How “Christianity is the white man’s religion” feeds the damaging disconnect between the Diaspora and Africa
The identification of Christianity with Europe and not Africa was falsely propagated by white European scholars in modernity.
By Dilara K. Üsküp
“Christianity is the white man’s religion. The Holy Bible in the white man’s hands and his interpretations of it have been the greatest single ideological weapon for enslaving millions of non-white human beings.” — Malcolm X (Autobiography of Malcolm X by Malcolm X & Alex Haley)
While the idea that Christianity is the “white man’s religion,” “Africans were not Christian,” and that slaves were somehow “powerless and automatically converted to Christianity” dominate the historical and cultural imagination, many of these stories are incomplete and false. By continuing to perpetuate them, we are complicit in the centuries-old goal of whitening Christianity and history. We collectively suppress Blackness, silence the ancestors, and become enable oppressive groups to dominate the historical narrative.
I do not say this to narrowly construct Christianity as the world’s savior, nor do I seek to repent for or mitigate Christianity’s sins. Its role in war, genocide, abuse, cultural destruction, inequality, devastation, division, and any other atrocities it or its followers may have committed cannot be denied, and self-reflection on the part of Christians is crucial.
But as Black Millenials we must critically engage with the religious and historical messages we have internalized, and Christianity contains histories.
The development of contemporary racial categories has directly fed the damaging disconnect between Christianity and the African Diaspora. The terms Negro or Colored have been insidiously used to linguistically conceal the role of Africans and Africa in the development of Christianity. By divorcing North Africans from the African diaspora, and artificially dividing North Africa from sub-Saharan Africa, these terms are wielded to erase the larger Black community’s connection to Christianity.
Significant institutional, theological, and doctrinal aspects of Christianity emerged out of the continent of Africa. As is the case with other ancient Near Eastern cultures, there are striking similarities between the Hebrew Bible (e.g. the Christian Old Testament) and indigenous African religions. For instance, prior to the emergence of Judaism, the Dogon people of Mali migrated out of the Nile Valley. The Dogon creation mythology bears a resemblance to the creation narrative in the Old Testament, and the concept of resurrection appears in the ancient Egyptian myth of Osiris and Isis.
Drawing these comparisons are not intended to negate or dilute Biblical narratives, but to point to the complex relationships between the movement of people, culture, language, belief, and preserved histories.
Geographic locations in Africa, not Europe, serve as key settings in the Hebrew Bible. Egypt is mentioned over one hundred times and Ethiopia over forty. In Genesis 2:8-14, we learn about the significance of ancient Kush/Cush (south of ancient Egypt) and its relationship to the rivers of Eden.
Depictions and physical characteristics of figures in the Bible can become contentious, yet phenotypical Blackness is expressed as beautiful in Song of Songs 1:5. There are a range of visual representations and cultural depictions of Jesus throughout time, but the fabricated “blonde haired, blue eyed” image is biblically unfounded (Revelation 1:14-15). We must remember it is a cultural representation grounded in particular imperatives.
Christian history is inextricably linked to Jewish history. Most early Christians believed they were following the long-awaited Jewish Messiah (Isaiah: 53) who fulfilled the promise God made to Abraham. They believed that the coming of Jesus—the Messiah (the savior, the anointed)—identified him as a descendant of Abraham and would provide salvation to all people (Acts 4:10-12; John 3:16; and Galatians 3:16).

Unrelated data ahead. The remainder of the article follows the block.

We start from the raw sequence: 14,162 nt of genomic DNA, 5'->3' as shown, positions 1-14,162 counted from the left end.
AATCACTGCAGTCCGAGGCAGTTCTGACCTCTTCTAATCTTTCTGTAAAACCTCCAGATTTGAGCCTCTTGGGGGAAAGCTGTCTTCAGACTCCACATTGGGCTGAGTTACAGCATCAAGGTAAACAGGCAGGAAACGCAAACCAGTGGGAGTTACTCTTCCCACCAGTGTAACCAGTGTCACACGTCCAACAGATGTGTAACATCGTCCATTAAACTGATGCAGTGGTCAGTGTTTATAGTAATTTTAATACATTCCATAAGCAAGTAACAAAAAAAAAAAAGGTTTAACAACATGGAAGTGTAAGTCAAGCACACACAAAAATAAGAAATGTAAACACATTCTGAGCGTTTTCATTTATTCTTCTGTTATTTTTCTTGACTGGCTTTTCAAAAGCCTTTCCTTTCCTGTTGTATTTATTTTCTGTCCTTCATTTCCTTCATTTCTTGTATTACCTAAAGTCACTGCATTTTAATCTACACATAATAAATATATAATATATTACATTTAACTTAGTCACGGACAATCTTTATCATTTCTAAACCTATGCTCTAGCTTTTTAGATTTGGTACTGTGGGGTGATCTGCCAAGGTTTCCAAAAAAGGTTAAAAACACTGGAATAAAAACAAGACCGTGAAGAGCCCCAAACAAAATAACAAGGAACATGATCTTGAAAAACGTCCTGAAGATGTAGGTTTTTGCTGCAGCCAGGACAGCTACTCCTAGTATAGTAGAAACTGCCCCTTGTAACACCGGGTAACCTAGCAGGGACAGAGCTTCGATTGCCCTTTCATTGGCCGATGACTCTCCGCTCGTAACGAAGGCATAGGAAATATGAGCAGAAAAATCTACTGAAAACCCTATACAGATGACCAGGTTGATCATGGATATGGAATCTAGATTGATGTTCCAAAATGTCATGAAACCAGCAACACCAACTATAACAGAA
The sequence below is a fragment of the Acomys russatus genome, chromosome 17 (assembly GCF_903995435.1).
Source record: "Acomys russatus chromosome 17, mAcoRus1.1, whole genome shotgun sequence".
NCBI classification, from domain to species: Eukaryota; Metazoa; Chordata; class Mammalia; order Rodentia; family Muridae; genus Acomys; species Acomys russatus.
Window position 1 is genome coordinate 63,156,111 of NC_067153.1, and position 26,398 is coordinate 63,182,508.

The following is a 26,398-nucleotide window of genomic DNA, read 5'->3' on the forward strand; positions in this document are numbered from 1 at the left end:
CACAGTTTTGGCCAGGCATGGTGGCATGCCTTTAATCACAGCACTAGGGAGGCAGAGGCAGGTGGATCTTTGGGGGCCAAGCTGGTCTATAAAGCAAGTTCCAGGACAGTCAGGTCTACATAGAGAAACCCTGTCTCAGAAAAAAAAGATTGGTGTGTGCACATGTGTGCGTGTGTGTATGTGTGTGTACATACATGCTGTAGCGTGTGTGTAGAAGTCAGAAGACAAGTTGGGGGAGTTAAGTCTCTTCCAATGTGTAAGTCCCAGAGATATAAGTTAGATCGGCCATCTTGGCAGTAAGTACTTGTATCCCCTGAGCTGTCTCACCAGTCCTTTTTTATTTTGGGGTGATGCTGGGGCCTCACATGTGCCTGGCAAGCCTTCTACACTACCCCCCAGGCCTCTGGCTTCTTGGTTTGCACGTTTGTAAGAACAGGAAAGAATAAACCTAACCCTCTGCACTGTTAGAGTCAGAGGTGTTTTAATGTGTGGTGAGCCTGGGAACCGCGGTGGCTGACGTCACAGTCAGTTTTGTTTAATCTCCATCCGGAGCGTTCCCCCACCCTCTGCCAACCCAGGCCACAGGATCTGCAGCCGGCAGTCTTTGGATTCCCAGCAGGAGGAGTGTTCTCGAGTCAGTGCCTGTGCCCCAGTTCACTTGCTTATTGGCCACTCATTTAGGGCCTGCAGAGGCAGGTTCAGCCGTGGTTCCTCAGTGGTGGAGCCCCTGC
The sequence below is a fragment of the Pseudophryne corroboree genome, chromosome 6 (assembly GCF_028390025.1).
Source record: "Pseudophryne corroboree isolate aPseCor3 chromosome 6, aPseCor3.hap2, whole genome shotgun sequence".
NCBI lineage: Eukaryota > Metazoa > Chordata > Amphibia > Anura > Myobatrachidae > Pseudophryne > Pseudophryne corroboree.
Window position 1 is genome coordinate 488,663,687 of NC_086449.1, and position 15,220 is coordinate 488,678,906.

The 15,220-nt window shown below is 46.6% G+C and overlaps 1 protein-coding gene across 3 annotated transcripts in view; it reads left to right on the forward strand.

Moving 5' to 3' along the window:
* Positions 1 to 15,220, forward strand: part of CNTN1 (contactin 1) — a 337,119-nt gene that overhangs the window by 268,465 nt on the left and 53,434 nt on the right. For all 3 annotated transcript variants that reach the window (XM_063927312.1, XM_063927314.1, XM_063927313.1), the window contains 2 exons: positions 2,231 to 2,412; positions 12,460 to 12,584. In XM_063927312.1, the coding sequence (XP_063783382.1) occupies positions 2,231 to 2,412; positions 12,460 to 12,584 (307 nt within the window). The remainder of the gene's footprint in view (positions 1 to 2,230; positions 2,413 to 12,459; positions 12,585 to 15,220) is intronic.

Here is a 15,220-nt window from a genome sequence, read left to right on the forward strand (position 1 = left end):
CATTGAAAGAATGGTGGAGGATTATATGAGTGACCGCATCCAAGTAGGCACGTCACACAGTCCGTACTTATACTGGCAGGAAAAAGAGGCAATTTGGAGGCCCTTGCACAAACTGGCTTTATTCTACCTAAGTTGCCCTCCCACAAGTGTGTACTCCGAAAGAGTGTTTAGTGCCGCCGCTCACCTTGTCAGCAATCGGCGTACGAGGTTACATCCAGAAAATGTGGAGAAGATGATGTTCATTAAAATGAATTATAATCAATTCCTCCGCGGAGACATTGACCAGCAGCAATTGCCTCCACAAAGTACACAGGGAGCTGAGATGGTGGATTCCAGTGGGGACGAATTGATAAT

While Ashkenazi Jews dominate the cultural appearance or representation of Judaism, Ethiopian Jews are also a part of the Jewish diaspora, and still are present in the country. Ethiopian Jews referred to themselves as Beta Isra’eal or the “House of Israel,” and are phenotypically “Black.” Ethiopian Jews, today, possess an ancient spiritual literature and sacred ancient Semitic language that is called Ge’ez, and the language could be a predecessor to both Hebrew and Arabic. Yet the cultural representations of African and Black Jews are limited.
African philosophers and theologians became the primary contributors to shape foundational Christian doctrines, practices, and rituals of the early Christian Church.
Africans were also present at the Day of Pentecost in Acts 2:10. Therefore, Africans were charter members of the Church. The most basic theological concepts and vocabulary derive from Africans such as Tertullian (born in Carthage modern-day Tunisia), Athanasius (born in Egypt), and Augustine (born in Numidia modern day Algeria).
The New Testament, in fact, was established as canon in 397 CE in Africa at the Synod of Carthage. While scholars argue that Constantine I utilized Christianity for political gain, giving the Roman government an imperial religion, the idea that Constantine was solely responsible for the creation of particular Christian doctrines such as the Trinity (which existed prior) are historically irresponsible.
In 325 CE, the first great ecumenical council—meaning it held universal applicability—was called by Constantine. The council was held in Nicaea (modern-day Turkey), uniting bishops from North Africa and beyond to settle the debate about Jesus’ divinity. Accordingly, Africans participated in the establishing early creeds of the Church.
In 632 CE, as a result of the Arab invasions, Christianity was under siege in North Africa. Egypt transformed from a predominantly Christian country to a Muslim country. Scholars argue that Arab invaders were primarily concerned with cultural and political domination in Africa, whereas Europeans (later) would be concerned with its exploitation.
As a result of the spread of Islam and the Arab conquest of North Africa, Christianity began to almost exclusively thrive on the continent of Europe from the seventh century onward. This leads many to solely identify Christianity with Europe. This also led to the misconception that has persisted even up to the present day that Christianity is “the white man’s religion,” and that the spread of Christianity in Africa is the exclusive result of modern European missionary work.